Without knowing it, Brooks embraces an imperial role for the United States. It was America's job to control the Iraqi government, make it do the right thing. The United States should have stayed in Iraq for as long as it took. Leaving Iraq was "American underreach."

Brooks also embraces the reflexive American-centric mindset far too common on both the left and the right in the United States: the idea that whatever happens abroad happens because of something the United States either did or did not do. An incorrect American policy of withdrawal led to this state of affairs. It necessarily follows that whatever is going on in Iraq now can be fixed by the correct American policy.

Neither of those things is true. It is an illusion that Americans cherish because they think it gives them control over a chaotic world.

The American invasion of Iraq in 2003 broke Iraq. Iraqis thus far have not been able to put it back together. Maybe they never will. The lesson to be learned from that, however, is not what Brooks would have us believe: "The dangers of American underreach have been lavishly and horrifically displayed."

In the lead up to the Iraq War in 2003, Colin Powell allegedly talked about the so-called "Pottery Barn rule: You break it, you own it." The true lesson of Iraq is this: that American military intervention can easily break a country. It does not follow that American military intervention can just as easily make a country. Having disastrously bungled in breaking Iraq, Brooks would now have the United States once again bungle in trying to make it.

What the United States must "own" is not the state of Iraq, but the responsibility for breaking that state. Those are not the same thing. Responsibility begins with not making the situation worse by repeating the original mistake.

David Brooks, it seems, never learned that lesson. One hopes Barack Obama has.

Friday, June 20, 2014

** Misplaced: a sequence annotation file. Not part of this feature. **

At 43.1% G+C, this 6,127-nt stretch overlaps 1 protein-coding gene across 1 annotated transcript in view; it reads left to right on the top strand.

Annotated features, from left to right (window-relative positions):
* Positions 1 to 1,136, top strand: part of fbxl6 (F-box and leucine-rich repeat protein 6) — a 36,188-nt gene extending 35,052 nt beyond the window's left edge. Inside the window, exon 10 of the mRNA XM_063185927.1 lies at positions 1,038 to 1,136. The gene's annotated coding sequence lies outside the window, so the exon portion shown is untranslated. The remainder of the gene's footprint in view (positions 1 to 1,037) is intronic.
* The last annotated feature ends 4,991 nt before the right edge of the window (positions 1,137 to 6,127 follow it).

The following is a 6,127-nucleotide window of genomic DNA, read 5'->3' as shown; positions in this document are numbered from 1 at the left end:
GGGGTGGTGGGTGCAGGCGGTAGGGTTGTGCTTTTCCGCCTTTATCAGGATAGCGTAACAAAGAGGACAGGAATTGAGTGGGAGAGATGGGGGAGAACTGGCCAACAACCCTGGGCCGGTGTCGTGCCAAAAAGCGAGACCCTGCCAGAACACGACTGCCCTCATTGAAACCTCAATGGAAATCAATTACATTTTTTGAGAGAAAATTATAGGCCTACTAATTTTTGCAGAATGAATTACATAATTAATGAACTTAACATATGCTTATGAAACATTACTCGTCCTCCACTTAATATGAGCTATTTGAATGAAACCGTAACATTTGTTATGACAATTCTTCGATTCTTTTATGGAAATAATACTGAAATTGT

Somebody Told Us There'd Be Days Like These

With chaos returning to Iraq due to the growing power of ISIS (Islamic State of Iraq and Syria) in the north, the partisan divide over the American war there has resurfaced as well. Supporters of the war charge President Obama with losing Iraq because he withdrew American forces, while critics of the war fume at the gall of the architects of that disastrous war now posing as experts on the region.

Because the debate has been largely partisan, with Republicans and Democrats lining up rather predictably, there is a sense that this is merely a partisan dispute. It is not. Unfortunately, the partisan nature of the current debate makes it seem so.

Rather than go back to the 2003 debate, I decided to look back a little further--to the first war with Iraq in 1991, and the criticism of the George H. W. Bush administration for its refusal to go "on to Baghdad." Those Republican foreign policy leaders defended their decision by predicting undesirable outcomes--ones which we are now seeing come to fruition.

Re-reading the memoirs of Colin Powell (then Chair of the Joint Chiefs) and James Baker (then Secretary of State), it becomes immediately apparent that they foresaw today's events as the nearly inevitable outcome of a U.S. invasion to topple Saddam.

President George H. W. Bush, Secretary of State James Baker, National
Security Advisor Brent Scowcroft, Gen. Colin Powell, Jan. 15, 1991
U.S. National Archives and Records Administration
Writing in 1995, Gen. Powell quoted U.S. ambassador to Saudi Arabia, Charles Freeman, who wrote in a 1991 cable: "For a range of reasons, we cannot pursue Iraq's unconditional surrender and occupation by us. It is not in our interest to destroy Iraq or weaken it to the point that Iran and/or Syria are not constrained by it."